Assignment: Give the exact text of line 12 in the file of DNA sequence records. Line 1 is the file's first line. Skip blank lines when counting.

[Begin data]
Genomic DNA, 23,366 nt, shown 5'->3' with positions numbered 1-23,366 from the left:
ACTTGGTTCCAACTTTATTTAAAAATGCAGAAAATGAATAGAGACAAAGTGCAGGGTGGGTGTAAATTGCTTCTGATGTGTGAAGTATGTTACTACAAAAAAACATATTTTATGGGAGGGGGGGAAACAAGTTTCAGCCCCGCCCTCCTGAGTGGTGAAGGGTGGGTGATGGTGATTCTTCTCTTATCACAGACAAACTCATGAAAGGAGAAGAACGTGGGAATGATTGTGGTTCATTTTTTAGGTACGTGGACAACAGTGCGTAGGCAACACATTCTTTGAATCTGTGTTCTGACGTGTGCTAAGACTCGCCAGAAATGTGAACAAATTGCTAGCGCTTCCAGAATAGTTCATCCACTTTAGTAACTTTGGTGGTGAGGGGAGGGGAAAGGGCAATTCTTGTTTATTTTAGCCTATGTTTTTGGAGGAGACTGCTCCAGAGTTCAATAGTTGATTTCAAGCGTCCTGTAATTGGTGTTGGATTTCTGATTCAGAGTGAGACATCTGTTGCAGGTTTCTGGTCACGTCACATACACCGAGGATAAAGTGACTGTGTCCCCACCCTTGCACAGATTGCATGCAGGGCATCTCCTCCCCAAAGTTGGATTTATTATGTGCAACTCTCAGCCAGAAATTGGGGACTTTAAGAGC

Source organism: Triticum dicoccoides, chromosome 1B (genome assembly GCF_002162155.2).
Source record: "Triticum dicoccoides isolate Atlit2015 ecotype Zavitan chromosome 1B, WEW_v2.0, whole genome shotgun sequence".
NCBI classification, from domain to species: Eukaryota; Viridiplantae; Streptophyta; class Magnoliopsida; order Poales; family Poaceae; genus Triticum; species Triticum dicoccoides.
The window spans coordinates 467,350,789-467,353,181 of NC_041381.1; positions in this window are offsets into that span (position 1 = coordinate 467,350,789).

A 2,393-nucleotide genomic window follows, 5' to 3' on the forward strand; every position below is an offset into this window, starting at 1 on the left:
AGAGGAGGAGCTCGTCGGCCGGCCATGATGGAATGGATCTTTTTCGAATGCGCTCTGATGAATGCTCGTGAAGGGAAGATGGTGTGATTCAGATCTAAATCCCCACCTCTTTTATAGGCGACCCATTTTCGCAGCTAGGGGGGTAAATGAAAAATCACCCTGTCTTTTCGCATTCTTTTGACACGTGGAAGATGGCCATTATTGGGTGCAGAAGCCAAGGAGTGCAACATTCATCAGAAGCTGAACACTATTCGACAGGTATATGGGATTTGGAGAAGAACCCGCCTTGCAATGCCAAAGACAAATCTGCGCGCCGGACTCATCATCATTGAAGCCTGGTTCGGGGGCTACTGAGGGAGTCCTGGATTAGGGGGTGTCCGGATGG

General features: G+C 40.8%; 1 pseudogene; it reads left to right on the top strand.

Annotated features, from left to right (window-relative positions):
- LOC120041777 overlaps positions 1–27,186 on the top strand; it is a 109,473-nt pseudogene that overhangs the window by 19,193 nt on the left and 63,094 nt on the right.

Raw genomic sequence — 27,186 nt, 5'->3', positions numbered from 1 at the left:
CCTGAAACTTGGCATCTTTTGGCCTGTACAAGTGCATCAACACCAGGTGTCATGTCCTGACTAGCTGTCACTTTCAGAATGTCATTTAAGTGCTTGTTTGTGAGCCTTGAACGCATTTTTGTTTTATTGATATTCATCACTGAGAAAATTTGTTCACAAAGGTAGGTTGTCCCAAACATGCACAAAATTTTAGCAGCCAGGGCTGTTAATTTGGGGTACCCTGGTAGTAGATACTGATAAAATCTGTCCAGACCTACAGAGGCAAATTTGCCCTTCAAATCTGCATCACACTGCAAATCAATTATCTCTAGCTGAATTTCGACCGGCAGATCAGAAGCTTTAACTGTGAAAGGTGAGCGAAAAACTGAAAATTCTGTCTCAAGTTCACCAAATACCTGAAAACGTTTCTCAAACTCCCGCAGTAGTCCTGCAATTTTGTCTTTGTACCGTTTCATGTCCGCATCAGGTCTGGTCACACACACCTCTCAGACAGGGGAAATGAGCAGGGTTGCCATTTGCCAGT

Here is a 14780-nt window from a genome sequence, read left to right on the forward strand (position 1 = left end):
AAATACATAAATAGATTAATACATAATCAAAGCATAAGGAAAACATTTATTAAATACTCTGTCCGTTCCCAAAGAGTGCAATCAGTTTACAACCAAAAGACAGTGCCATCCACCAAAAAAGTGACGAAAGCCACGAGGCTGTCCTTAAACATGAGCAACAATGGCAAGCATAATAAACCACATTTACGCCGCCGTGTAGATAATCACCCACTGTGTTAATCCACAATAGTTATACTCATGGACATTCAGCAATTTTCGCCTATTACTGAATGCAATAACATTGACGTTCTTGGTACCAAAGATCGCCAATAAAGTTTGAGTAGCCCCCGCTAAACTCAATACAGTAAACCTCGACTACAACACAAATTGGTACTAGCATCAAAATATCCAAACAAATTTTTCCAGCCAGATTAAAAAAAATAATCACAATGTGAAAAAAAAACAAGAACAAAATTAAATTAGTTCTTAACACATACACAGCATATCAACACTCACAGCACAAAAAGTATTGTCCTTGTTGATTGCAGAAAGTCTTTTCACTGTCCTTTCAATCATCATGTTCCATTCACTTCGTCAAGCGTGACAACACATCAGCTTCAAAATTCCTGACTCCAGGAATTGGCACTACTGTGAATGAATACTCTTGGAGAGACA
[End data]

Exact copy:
Raw genomic sequence — 27,186 nt, 5'->3', positions numbered from 1 at the left: